Somebody on here (it might be @Philip_Thompson, but my memory is poor) insists that betting odds on Reagan and Bush the Elder being nominated as GOP Potus candidate were good predictors of the outcome. But I need sources to believe that and he does not provide them (he may be working from memory), which leaves me tearing my hair out in frustration.

    We don't have widely available sources to predictions to measure their accuracy. If you (or others) were willing to pay me money for the subscriptions (and that's going to easily hit 5-10K) and were willing to sign off my CPD log then I'd happily build one for you. But until that time we'll have the same problem.

    Rant over. You may now all return to slagging off Brexit or whatever this week's idee fixe is... :(

    NOTE

    [1] This needs explaining. Instead of the previous model being assessed, it's more a case of new models being built using up-to-date data: the previous model is effectively discarded. When you combine that with the tendency of modellers to use qualitative criteria (simplicity, plausibility, etc) to select models, and the tendency to use criteria that don't actually consider the dependent variable (smoothness of the weights thru the range, compatibility with the previous model, plausibility again), it becomes horribly apparent that accuracy is actually irrelevant.

  • MarqueeMarkMarqueeMark Posts: 17,465
    FPT, the reference to Margin Call - we have been blessed with two excellent films about the financial crash, with The Big Short my favourite of the two.

    And I know I have mentioned it before, but Ikarus is an outstanding - and astounding - documentary about Russian drug cheating in sport.
  • RhubarbRhubarb Posts: 330
    Metatron said:

    And climate sceptics are being left homeless.....come back UKIP the only party who have questioned whether the whole `man made global warming` is a scam.

    I'm not sure it's that black and white - green issues go beyond climate change and there will be a 'David Bellamy' block who could be attracted by action in some other areas even while they continue to oppose action around climate change.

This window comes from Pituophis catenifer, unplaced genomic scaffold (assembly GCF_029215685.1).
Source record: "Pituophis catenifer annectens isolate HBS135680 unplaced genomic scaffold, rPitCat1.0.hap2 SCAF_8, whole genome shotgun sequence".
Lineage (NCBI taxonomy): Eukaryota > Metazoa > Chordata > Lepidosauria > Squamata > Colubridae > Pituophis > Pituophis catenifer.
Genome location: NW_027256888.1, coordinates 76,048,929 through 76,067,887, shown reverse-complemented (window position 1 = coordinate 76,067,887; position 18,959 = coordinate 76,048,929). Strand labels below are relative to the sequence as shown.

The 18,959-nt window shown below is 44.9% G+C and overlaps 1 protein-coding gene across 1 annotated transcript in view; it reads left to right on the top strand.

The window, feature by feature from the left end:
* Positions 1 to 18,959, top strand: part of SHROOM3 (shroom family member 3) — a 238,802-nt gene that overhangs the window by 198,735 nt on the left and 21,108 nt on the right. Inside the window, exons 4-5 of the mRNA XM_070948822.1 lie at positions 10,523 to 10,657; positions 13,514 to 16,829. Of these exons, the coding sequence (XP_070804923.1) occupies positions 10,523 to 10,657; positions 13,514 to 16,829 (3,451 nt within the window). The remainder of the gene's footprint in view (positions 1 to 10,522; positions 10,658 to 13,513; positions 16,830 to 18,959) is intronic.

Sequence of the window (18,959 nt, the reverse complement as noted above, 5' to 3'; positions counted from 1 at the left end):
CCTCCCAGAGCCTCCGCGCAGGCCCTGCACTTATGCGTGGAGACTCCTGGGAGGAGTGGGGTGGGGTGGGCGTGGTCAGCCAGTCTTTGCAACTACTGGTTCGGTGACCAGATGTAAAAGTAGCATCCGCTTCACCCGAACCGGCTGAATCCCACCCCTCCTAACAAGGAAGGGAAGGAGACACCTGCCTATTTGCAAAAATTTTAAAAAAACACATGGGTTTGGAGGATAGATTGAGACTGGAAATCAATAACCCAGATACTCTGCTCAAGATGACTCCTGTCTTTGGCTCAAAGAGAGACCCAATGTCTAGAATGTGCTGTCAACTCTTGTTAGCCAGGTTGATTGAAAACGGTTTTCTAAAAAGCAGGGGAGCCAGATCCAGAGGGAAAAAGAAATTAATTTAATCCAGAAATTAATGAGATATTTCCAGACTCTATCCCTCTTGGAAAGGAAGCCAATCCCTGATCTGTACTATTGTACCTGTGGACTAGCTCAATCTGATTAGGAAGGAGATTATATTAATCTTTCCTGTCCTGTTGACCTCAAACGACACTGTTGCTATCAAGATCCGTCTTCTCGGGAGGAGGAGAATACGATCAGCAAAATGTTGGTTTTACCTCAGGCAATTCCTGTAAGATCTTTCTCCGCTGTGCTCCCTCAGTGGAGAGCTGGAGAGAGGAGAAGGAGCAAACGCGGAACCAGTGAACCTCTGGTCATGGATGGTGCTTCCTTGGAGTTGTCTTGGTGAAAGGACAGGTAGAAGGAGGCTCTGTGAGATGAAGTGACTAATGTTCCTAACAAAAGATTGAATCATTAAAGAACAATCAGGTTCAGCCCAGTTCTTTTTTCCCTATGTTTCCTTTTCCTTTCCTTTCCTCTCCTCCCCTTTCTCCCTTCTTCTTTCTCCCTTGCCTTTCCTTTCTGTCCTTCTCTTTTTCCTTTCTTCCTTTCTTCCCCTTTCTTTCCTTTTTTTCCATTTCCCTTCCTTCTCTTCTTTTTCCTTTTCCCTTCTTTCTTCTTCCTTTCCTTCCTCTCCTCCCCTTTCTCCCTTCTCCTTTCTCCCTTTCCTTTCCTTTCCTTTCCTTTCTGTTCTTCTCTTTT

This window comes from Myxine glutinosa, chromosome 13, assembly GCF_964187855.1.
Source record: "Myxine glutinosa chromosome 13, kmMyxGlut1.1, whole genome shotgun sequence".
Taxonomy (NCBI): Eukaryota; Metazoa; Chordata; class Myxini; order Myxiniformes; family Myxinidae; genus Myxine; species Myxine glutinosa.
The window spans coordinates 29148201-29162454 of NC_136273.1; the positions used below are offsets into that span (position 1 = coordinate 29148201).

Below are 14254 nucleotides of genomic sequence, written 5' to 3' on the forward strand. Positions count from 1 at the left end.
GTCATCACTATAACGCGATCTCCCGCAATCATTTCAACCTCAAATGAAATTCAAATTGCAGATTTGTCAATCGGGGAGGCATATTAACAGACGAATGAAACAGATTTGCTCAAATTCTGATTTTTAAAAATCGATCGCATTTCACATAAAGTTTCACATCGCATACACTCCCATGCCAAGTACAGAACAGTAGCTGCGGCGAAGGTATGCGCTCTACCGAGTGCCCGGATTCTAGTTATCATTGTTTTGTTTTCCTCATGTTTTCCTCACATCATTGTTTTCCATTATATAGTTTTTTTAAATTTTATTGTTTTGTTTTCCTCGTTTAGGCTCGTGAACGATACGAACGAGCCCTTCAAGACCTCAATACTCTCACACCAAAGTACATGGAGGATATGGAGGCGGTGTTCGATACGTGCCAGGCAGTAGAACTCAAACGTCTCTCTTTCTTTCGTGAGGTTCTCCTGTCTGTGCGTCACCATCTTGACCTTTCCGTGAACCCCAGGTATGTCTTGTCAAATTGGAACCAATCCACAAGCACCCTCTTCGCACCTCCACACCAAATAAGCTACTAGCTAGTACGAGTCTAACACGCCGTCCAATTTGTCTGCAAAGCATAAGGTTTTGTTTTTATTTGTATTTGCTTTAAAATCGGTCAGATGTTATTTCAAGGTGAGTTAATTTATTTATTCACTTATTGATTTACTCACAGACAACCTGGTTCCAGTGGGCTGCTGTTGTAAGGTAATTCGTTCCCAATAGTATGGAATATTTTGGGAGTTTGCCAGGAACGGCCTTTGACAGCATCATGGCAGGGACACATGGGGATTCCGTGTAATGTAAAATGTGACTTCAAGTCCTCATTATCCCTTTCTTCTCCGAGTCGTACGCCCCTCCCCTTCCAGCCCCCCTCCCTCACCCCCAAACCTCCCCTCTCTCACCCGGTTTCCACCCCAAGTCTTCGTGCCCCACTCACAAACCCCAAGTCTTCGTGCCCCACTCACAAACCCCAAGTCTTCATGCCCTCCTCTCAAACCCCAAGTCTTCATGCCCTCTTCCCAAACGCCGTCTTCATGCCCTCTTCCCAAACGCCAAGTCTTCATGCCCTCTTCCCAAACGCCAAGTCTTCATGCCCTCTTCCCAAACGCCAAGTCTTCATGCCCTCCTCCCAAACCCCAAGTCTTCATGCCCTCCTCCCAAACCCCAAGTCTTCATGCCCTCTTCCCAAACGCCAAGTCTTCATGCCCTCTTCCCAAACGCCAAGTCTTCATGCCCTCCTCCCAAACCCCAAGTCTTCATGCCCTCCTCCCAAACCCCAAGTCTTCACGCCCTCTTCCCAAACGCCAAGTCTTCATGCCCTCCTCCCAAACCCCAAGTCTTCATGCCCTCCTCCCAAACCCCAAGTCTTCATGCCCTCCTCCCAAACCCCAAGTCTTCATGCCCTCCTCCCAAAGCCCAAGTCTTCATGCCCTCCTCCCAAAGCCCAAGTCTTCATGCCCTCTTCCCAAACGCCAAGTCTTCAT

• CyclefreeCyclefree Posts: 9,713
    Interesting thread. Thank you Nick.

  • SandpitSandpit Posts: 17,417
    edited February 18
    Great thread Nick, thanks. Reading the highlighted Gove speech, he took only six weeks to be utterly on top of his brief at DEFRA. That’s seriously impressive.

    Personally I’m torn between wanting him to get a promotion to No.11, and the huge needs of his current department with the changes of the next couple of years.

    He’s the sort of person who as Chancellor would get income tax and NI unified, and be prepared to think the unthinkable with regard to a whole load of problems that have been put in the too-difficult box by governments of all colours for decades.
  • hunchmanhunchman Posts: 2,482
    Metatron said:

    And climate sceptics are being left homeless.....come back UKIP the only party who have questioned whether the whole `man made global warming` is a scam.

    Never mind that we've had global cooling over the past few years, record snow amounts in lots of places in the Northern Hemisphere over the past winter and many cold records broken. Antarctic ice at record extents since measurements began (funny how we don't hear about that!). Arctic ice recovering significantly since 2012 - according to Al Gore it was all going to be gone by now - oh dear! And we should have a good blast of the beast from the east in place by next weekend.

    An enlightened government would be preparing the population for the oncoming grand solar minimum in 2024 and mini ice age conditions to come, which are going to threaten global food supplies. There's as much chance of this happening under any government in the UK as Barnet winning the premiership by 2030.